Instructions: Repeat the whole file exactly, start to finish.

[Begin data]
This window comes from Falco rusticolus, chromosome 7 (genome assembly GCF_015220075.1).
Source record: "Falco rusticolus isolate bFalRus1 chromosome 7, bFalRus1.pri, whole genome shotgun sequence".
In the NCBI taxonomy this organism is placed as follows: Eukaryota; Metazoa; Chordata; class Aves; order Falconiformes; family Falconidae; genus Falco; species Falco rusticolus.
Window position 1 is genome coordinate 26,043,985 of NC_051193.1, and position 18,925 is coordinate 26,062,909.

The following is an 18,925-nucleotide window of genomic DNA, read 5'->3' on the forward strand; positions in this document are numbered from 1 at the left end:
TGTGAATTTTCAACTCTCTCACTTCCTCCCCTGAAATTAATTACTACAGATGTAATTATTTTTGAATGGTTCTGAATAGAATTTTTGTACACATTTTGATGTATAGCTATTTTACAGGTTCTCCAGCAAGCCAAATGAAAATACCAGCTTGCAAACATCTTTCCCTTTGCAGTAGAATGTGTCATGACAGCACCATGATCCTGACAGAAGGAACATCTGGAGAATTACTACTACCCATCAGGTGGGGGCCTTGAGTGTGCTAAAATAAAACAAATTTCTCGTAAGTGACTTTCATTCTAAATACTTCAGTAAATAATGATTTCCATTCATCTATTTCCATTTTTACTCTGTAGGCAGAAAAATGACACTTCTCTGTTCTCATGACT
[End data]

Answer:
This window comes from Falco rusticolus, chromosome 7 (genome assembly GCF_015220075.1).
Source record: "Falco rusticolus isolate bFalRus1 chromosome 7, bFalRus1.pri, whole genome shotgun sequence".
In the NCBI taxonomy this organism is placed as follows: Eukaryota; Metazoa; Chordata; class Aves; order Falconiformes; family Falconidae; genus Falco; species Falco rusticolus.
Window position 1 is genome coordinate 26,043,985 of NC_051193.1, and position 18,925 is coordinate 26,062,909.

The following is an 18,925-nucleotide window of genomic DNA, read 5'->3' on the forward strand; positions in this document are numbered from 1 at the left end:
TGTGAATTTTCAACTCTCTCACTTCCTCCCCTGAAATTAATTACTACAGATGTAATTATTTTTGAATGGTTCTGAATAGAATTTTTGTACACATTTTGATGTATAGCTATTTTACAGGTTCTCCAGCAAGCCAAATGAAAATACCAGCTTGCAAACATCTTTCCCTTTGCAGTAGAATGTGTCATGACAGCACCATGATCCTGACAGAAGGAACATCTGGAGAATTACTACTACCCATCAGGTGGGGGCCTTGAGTGTGCTAAAATAAAACAAATTTCTCGTAAGTGACTTTCATTCTAAATACTTCAGTAAATAATGATTTCCATTCATCTATTTCCATTTTTACTCTGTAGGCAGAAAAATGACACTTCTCTGTTCTCATGACT